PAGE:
A classically-trained pianist, Taylor is also is an instructor, music business lecturer and speaker at institutions such as the Harvard Business School, New York University, the Caltech/MIT Enterprise Forum, Berklee College of Music, University of California Los Angeles (Entertainment Studies & Performing Arts), University of Southern California, Academy of Contemporary Music (Guildford, London), California State University at Chico, Middle Tennessee State University, Music and Entertainment Industry Educator's Association International Symposium (2000 and 2002), University of Hawaii, California State University at Pomona, the Pepperdine University School of Business and others. A popular guest speaker and participant in industry conferences internationally, she served as Conference Chair for Musicom4, a music technology symposium (1998), and as keynote speaker for Berklee College of Music Summer Conference (2003)
She is a consultant to InsideSessions, a joint venture between the Universal Music Group and Penguin Putnam, and sits on numerous international charity and industry boards of directors. She is a frequent talent judge at US and international talent competitions and has recently participated on panels for Universal Talent Prague (Czech Republic 2003) and for the Golden Magnolia International Song Festival (Baton Rouge 2003).
As a writer and contributor, her analyses have appeared recently in Billboard Magazine, Radio & Records, USA Today, Newsweek, Source Magazine, the Chicago Sun Times, the Los Angeles Times, the Los Angeles Daily News, Daily Variety, Musician Magazine, Wired, Lip Service Magazine, Los Angeles Business Journal and wire services such as Reuters Ltd., and in international business press (Capital Magazine [Spain], Challenges / Le Nouvel Observateur [France]). She has been a featured expert on National Public Radio's "Hollywood Wrap," the Fox News Channel, Samm Brown's "For The Record" on KPFK 90.7-FM, Ira Fistell's talk radio program on KRLA 1110-AM and in other news media.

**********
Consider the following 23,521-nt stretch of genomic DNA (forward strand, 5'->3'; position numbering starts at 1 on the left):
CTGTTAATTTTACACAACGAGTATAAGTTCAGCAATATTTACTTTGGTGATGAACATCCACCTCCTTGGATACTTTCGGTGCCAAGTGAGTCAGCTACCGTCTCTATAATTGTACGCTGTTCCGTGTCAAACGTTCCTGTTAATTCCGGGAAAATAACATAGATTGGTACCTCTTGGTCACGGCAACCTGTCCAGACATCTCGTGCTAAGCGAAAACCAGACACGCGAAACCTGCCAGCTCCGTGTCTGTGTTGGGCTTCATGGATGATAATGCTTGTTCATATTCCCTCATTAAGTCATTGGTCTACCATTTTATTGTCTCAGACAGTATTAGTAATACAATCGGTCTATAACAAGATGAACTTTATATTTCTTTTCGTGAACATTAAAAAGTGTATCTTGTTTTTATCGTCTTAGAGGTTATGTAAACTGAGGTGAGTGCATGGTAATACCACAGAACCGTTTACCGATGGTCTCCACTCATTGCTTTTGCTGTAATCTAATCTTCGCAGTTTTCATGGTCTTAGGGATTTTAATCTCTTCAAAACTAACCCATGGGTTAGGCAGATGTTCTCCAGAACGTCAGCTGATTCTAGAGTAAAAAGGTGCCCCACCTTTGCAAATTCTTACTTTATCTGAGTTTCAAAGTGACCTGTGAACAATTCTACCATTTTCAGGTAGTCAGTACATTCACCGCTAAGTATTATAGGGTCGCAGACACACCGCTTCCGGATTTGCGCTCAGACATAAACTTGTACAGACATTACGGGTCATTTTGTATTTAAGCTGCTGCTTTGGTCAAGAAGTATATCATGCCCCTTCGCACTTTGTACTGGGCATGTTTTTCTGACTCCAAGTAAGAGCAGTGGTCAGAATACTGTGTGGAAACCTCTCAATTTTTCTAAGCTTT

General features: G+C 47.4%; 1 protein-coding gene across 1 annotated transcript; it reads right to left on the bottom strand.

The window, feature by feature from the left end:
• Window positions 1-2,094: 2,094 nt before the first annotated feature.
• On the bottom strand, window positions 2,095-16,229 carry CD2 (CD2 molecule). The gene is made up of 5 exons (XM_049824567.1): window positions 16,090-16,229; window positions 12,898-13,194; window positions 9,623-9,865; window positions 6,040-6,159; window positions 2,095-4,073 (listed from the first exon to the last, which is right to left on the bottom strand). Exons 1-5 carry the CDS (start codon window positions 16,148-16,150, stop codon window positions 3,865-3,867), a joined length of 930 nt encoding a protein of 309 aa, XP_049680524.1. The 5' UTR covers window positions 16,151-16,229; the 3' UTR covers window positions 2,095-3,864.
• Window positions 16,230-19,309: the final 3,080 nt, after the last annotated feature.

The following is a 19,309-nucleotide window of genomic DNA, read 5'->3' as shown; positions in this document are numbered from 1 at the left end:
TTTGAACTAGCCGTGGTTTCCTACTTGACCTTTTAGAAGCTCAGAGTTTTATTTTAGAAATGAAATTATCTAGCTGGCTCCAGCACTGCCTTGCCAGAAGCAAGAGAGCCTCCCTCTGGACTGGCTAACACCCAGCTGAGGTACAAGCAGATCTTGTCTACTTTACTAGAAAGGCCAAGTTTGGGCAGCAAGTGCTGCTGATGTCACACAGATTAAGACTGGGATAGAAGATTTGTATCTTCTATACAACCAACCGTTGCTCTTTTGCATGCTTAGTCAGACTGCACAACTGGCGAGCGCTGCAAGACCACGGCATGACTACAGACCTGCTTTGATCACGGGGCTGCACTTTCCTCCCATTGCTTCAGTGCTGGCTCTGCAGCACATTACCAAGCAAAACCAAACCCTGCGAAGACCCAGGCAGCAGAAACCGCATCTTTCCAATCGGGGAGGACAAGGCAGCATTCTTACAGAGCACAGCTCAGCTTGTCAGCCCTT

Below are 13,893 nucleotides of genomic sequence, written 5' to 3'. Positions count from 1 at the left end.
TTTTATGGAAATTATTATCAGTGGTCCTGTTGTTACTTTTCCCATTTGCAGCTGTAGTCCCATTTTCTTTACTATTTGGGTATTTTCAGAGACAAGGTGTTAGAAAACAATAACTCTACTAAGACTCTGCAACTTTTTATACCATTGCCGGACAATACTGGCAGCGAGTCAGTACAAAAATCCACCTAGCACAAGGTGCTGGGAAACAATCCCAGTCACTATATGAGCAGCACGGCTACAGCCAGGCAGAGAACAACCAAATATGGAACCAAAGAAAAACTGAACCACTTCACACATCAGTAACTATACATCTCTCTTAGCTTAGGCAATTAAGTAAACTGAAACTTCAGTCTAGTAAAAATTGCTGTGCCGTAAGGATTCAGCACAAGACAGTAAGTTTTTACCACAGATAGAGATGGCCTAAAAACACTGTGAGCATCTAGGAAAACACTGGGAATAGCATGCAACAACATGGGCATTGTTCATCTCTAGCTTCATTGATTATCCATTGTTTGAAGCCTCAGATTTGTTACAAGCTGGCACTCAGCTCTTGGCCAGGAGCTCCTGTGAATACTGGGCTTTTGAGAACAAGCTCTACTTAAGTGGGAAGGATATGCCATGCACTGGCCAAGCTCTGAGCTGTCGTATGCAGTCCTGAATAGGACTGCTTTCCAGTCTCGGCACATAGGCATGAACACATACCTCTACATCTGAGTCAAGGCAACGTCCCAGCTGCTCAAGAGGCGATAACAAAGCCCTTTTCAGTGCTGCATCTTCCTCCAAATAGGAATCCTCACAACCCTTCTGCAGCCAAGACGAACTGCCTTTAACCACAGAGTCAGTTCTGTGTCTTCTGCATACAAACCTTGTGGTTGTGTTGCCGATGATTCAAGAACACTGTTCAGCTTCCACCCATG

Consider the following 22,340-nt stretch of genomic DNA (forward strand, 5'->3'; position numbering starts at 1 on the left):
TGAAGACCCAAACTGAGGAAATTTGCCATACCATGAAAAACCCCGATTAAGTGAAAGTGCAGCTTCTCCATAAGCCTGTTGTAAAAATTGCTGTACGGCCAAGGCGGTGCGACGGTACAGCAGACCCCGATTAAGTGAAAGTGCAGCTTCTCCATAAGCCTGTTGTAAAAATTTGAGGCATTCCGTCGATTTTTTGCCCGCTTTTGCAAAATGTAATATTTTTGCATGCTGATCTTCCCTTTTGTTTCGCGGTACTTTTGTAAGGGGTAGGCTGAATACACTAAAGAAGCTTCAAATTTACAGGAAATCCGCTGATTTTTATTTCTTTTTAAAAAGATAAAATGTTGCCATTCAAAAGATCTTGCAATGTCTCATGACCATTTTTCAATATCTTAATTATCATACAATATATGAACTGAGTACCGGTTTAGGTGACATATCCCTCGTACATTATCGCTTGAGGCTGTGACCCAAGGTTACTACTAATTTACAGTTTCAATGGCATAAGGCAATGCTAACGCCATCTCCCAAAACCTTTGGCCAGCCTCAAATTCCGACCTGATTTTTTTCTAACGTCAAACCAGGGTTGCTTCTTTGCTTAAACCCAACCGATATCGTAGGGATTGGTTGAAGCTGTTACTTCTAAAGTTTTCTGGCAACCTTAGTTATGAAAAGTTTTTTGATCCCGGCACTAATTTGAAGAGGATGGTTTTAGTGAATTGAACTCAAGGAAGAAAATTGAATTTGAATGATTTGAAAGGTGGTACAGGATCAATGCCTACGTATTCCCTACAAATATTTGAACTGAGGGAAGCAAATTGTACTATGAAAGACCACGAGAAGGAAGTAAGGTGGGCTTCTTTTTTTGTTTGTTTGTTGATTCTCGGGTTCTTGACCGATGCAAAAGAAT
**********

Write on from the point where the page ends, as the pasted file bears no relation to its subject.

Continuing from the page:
Tess Taylor can be reached at (818) 769-7007 or via email at email@example.com.
Scott G (The G-Man) writes and produces radio commercials from G-Man Music & Radical Radio. With albums on Delvian Records, iTunes, Amazon, and many other online stores, he also composes music that is played in clubs, on college radio stations, and on commercials. A member of NARAS (the Grammy organization) and NARIP (National Association of Record Industry Professionals), he writes about music, advertising, marketing, communications, advertainment, and digital distribution for the Immedia Wire Service and MusicDish.com. Samples of his songs and commercials are on his site at: http://www.gmanmusic.com
Warning: fopen(http://news.google.com/news?sourceid=navclient&ie=UTF-8&rls=GGLG,GGLG:2005-22,GGLG:en&q=Music&output=rss) [function.fopen]: failed to open stream: Network is unreachable in /srv/disk5/44731/www/mymusic.atwebpages.com/inc/rss.inc on line 80
could not open XML input